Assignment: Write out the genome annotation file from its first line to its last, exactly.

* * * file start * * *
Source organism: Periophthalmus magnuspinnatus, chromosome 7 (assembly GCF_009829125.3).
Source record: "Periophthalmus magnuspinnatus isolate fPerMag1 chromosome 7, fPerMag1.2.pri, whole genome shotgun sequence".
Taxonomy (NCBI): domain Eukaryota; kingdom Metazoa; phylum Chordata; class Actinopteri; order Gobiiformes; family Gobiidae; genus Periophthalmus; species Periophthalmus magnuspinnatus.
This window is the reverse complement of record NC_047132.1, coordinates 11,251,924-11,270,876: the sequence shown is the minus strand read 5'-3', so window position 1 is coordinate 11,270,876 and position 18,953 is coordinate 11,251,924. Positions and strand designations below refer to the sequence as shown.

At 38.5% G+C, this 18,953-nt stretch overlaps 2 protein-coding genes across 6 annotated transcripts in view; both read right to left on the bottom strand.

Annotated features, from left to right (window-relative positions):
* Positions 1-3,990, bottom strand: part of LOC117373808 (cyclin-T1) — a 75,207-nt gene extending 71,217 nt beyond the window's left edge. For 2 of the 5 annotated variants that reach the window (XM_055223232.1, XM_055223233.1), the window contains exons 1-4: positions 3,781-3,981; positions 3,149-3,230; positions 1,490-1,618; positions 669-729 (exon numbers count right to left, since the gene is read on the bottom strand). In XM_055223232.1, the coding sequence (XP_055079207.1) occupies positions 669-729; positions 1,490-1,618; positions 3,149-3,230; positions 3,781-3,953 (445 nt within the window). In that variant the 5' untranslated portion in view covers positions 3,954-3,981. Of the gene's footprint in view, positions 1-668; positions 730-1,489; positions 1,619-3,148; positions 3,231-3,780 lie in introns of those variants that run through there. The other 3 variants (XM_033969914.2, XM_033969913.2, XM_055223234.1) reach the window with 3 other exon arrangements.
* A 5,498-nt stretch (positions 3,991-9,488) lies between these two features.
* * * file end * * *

Source organism: Periophthalmus magnuspinnatus, chromosome 7 (assembly GCF_009829125.3).
Source record: "Periophthalmus magnuspinnatus isolate fPerMag1 chromosome 7, fPerMag1.2.pri, whole genome shotgun sequence".
Taxonomy (NCBI): domain Eukaryota; kingdom Metazoa; phylum Chordata; class Actinopteri; order Gobiiformes; family Gobiidae; genus Periophthalmus; species Periophthalmus magnuspinnatus.
This window is the reverse complement of record NC_047132.1, coordinates 11,251,924-11,270,876: the sequence shown is the minus strand read 5'-3', so window position 1 is coordinate 11,270,876 and position 18,953 is coordinate 11,251,924. Positions and strand designations below refer to the sequence as shown.

At 38.5% G+C, this 18,953-nt stretch overlaps 2 protein-coding genes across 6 annotated transcripts in view; both read right to left on the bottom strand.

Annotated features, from left to right (window-relative positions):
* Positions 1-3,990, bottom strand: part of LOC117373808 (cyclin-T1) — a 75,207-nt gene extending 71,217 nt beyond the window's left edge. For 2 of the 5 annotated variants that reach the window (XM_055223232.1, XM_055223233.1), the window contains exons 1-4: positions 3,781-3,981; positions 3,149-3,230; positions 1,490-1,618; positions 669-729 (exon numbers count right to left, since the gene is read on the bottom strand). In XM_055223232.1, the coding sequence (XP_055079207.1) occupies positions 669-729; positions 1,490-1,618; positions 3,149-3,230; positions 3,781-3,953 (445 nt within the window). In that variant the 5' untranslated portion in view covers positions 3,954-3,981. Of the gene's footprint in view, positions 1-668; positions 730-1,489; positions 1,619-3,148; positions 3,231-3,780 lie in introns of those variants that run through there. The other 3 variants (XM_033969914.2, XM_033969913.2, XM_055223234.1) reach the window with 3 other exon arrangements.
* A 5,498-nt stretch (positions 3,991-9,488) lies between these two features.